Pop had a bit of difficulty walking, and was aided by his classic wooden cane with the big rubber tip on the bottom. He seemed to always be sitting in his overstuffed arm chair in the corner of the living room when we visited. Over his head hung a coo-coo clock. I was fascinated with the coo coo bird, the special whistle he made, and how he bobbed up and down and moved his beak when he warbled.

Of course, no 4 year old can be bothered to wait for the hour to come around, or heaven forbid the half-hour, when the bird only coo-coo’d once. “Pop, can i see the coo-coo?” I would say. Of course, like any good great grandpa, he would always oblige me. But also, like any good Yankee settled in his favorite chair, he wasn’t about to get up if he didn’t have to. He would take his cane, and still seated in his chair, take that big rubber tip, and push the minute hand around to the next hour or half-hour to make the coo-coo come out. Sometimes he would do it several times before my Dad would tell me that was enough for today.Looking back on this now, I suspect that clock was never useful for telling the time. Now satisfied, I would leave the adults to talk, and go off to play with some of the toys he kept on a shelf nearby for me to play with.

Pop passed away when I was in my early teens, and this is one of my fondest memories of him. Thanks Pop for making a small boy very happy!

I missed!

Flattened coins.

The first job I had on the railroad was a ‘Laborer’ position. This was the entry level position for unskilled labor at the road. Basically this was a non-technical job, and I spent the bulk of my time pushing a broom in the engine house. The other main task of a laborer was to assist in servicing the engines passing through the facility. While the machinists and electricians were busy checking the oil, changing the brake shoes, replacing light bulbs, and the rest, I was filling the fuel tanks, filling the sand boxes, washing the windows, cleaning the cab of trash, and making sure the cabs were stocked with bottled water and crew packs. ( Crew packs were little packs containing a few napkins, small roll of toilet paper, trash bag, plastic silverware, salt and pepper packet, and a wet nap. Some of the bigger railroads had deluxe crew packs, which had hot sauce, mayo, ear plugs,and other assorted items. ) When all that was complete, we may make a move to the cleanout hose to drain and service the toilets. Just like a RV, we would attach the sewer hose, and pull the valve on the shitter. Rinse, clean, and refill with water and a packet of blue.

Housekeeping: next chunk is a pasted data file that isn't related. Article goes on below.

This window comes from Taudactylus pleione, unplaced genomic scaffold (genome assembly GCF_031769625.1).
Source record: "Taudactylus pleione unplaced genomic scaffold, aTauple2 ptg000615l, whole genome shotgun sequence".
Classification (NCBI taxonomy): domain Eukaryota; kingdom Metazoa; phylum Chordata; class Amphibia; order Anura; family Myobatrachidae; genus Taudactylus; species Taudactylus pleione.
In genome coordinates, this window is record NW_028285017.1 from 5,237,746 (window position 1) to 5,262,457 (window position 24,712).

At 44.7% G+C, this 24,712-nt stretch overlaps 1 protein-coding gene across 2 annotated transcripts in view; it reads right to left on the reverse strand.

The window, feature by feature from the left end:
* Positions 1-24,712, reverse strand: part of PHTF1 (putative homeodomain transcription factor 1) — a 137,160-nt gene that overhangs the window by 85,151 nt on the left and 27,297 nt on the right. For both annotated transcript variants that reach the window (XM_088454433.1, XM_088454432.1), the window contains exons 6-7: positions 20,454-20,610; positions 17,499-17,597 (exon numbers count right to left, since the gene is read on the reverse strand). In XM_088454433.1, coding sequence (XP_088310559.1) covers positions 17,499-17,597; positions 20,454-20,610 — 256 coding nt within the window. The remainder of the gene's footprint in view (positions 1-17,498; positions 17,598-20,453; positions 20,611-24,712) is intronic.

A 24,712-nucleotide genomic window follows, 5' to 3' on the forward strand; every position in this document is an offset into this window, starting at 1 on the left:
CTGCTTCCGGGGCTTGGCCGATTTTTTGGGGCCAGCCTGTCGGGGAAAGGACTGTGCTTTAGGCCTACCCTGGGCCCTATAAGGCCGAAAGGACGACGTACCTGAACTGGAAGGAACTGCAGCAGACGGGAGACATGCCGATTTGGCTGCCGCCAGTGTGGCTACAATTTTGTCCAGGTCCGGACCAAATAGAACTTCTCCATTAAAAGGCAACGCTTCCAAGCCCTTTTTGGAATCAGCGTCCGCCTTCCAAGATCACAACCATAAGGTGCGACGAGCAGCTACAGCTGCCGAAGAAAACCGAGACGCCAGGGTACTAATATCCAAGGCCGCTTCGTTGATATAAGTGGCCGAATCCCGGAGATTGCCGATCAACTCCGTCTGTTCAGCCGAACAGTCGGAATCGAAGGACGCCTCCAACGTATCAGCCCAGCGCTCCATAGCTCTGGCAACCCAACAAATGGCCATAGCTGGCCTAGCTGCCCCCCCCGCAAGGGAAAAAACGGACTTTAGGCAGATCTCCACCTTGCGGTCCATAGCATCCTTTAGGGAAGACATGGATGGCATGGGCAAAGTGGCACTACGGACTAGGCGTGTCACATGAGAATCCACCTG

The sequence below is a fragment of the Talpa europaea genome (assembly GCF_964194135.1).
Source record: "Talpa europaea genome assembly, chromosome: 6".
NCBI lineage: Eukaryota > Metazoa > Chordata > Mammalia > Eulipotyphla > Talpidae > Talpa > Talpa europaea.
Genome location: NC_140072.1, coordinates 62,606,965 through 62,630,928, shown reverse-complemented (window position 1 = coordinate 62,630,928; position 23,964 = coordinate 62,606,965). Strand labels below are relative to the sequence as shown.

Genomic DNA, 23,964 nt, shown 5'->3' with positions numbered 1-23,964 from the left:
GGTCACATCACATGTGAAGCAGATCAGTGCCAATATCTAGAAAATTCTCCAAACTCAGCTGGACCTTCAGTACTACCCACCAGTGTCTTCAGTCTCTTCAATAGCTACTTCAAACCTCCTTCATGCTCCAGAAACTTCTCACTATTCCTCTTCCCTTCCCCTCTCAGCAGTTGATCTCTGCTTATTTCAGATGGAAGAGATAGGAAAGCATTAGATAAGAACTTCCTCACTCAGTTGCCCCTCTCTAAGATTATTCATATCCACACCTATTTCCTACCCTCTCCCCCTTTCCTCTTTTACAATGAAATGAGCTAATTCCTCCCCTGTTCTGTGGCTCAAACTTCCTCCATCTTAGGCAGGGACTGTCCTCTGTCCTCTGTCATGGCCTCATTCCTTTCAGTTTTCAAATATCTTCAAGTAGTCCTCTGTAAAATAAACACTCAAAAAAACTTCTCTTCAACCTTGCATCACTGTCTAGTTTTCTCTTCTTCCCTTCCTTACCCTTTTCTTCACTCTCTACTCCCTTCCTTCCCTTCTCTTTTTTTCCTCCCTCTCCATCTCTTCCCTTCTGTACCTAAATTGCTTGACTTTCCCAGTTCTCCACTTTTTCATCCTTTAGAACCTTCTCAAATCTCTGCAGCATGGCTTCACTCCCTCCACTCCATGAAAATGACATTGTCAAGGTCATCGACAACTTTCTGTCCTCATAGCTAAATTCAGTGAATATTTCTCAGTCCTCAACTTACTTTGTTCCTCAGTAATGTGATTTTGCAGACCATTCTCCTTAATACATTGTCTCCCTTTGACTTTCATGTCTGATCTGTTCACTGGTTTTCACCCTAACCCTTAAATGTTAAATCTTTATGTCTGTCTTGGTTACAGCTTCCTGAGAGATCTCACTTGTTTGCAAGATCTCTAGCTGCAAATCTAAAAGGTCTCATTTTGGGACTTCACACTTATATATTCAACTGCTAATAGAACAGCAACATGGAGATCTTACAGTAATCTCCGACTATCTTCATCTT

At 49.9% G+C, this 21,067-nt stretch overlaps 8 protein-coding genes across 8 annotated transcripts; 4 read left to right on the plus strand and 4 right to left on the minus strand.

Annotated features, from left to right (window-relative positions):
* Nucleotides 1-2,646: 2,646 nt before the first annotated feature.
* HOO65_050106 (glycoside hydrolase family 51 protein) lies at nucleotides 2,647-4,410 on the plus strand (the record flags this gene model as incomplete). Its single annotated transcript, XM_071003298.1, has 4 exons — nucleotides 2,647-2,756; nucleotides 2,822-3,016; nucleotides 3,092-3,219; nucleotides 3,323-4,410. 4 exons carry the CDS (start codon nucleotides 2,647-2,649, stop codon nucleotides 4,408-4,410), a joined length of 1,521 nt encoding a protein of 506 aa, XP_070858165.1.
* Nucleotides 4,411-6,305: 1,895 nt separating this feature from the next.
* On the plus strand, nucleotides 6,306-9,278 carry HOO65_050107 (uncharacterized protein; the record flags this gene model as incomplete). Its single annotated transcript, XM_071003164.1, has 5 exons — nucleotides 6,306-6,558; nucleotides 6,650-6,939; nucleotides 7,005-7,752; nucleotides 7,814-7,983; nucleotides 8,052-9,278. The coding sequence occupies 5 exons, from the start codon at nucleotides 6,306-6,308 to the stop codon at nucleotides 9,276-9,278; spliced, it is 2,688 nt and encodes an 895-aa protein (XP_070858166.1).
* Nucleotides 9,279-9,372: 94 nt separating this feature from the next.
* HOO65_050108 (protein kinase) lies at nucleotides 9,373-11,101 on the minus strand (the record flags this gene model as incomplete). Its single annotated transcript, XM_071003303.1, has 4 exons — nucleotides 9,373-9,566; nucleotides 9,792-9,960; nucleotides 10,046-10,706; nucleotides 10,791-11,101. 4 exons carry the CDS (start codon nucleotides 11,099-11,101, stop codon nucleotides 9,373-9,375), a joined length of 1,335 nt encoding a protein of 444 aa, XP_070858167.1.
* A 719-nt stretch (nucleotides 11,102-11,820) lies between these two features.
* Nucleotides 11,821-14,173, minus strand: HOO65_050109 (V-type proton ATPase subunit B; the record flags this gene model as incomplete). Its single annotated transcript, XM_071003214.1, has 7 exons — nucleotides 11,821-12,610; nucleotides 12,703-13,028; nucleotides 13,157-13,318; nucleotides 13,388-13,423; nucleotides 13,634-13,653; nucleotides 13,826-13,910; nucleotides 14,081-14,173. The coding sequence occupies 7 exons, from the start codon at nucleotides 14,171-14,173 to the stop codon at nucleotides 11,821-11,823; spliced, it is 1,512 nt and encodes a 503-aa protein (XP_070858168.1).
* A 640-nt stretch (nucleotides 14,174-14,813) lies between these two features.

The other role the laborer had, if he was out with the hostler at the time, was directing the engine moves to and from the shop, i.e. throwing switches (“You drive, I’ll steer”.) and derails, opening bay doors, and letting the hostler know when to start and stop.

On one trip from the service pit back to the house (ostensibly for light maintenance that wasn’t possible at the service pit, but really because none of us wanted to walk back to the house for lunch), the hostler decided he wanted some flattened coins for his kids. As we pulled up to the overhead door, he set the brakes on the locomotive, and I went to work raising the door, opening the derail, and clearing the way for coming in to the pits. The hostler then placed a series of coins on the rails over the pit: quarter, dime, nickle, and penny. He then climbed back in the cab, and we rolled into the house over the pit. As he shut the engine down, and set the handbrake, one of the machinists ran into the pit and scooped up the flattened coins, and replaced them with a new set of coins: quarter, dime, nickel, penny.

The hostler than climbed down to retrieve his coins, and stopped short when he saw them all still intact. He stood there for a moment, and finally said, “Huh. I must have missed them…….”. He honestly thought he had somehow missed all the coins with all 4 sets of axles! We then all had a good laugh at his expense, and the machinist gave him his set of flattened coins.

A lesson in getting along


Wreck Train